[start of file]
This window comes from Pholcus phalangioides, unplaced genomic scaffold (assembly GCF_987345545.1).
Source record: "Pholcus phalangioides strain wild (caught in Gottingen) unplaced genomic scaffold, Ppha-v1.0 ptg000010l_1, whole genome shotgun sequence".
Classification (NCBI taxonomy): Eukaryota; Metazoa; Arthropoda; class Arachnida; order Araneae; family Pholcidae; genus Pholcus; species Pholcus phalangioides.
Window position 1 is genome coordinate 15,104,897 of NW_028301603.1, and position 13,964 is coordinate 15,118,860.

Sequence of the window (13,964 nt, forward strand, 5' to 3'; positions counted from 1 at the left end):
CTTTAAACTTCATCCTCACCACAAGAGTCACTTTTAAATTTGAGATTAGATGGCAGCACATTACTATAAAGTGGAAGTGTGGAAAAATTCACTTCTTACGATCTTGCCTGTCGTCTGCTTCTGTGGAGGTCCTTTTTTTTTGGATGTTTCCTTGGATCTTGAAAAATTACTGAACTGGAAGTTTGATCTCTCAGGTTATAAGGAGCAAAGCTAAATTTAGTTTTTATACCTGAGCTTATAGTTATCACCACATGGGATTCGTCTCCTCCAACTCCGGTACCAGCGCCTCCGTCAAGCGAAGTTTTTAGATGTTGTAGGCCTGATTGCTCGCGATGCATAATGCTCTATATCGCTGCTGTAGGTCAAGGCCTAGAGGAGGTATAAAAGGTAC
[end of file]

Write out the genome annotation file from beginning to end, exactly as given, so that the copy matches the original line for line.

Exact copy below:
This window comes from Pholcus phalangioides, unplaced genomic scaffold (assembly GCF_987345545.1).
Source record: "Pholcus phalangioides strain wild (caught in Gottingen) unplaced genomic scaffold, Ppha-v1.0 ptg000010l_1, whole genome shotgun sequence".
Classification (NCBI taxonomy): Eukaryota; Metazoa; Arthropoda; class Arachnida; order Araneae; family Pholcidae; genus Pholcus; species Pholcus phalangioides.
Window position 1 is genome coordinate 15,104,897 of NW_028301603.1, and position 13,964 is coordinate 15,118,860.

Sequence of the window (13,964 nt, forward strand, 5' to 3'; positions counted from 1 at the left end):
CTTTAAACTTCATCCTCACCACAAGAGTCACTTTTAAATTTGAGATTAGATGGCAGCACATTACTATAAAGTGGAAGTGTGGAAAAATTCACTTCTTACGATCTTGCCTGTCGTCTGCTTCTGTGGAGGTCCTTTTTTTTTGGATGTTTCCTTGGATCTTGAAAAATTACTGAACTGGAAGTTTGATCTCTCAGGTTATAAGGAGCAAAGCTAAATTTAGTTTTTATACCTGAGCTTATAGTTATCACCACATGGGATTCGTCTCCTCCAACTCCGGTACCAGCGCCTCCGTCAAGCGAAGTTTTTAGATGTTGTAGGCCTGATTGCTCGCGATGCATAATGCTCTATATCGCTGCTGTAGGTCAAGGCCTAGAGGAGGTATAAAAGGTAC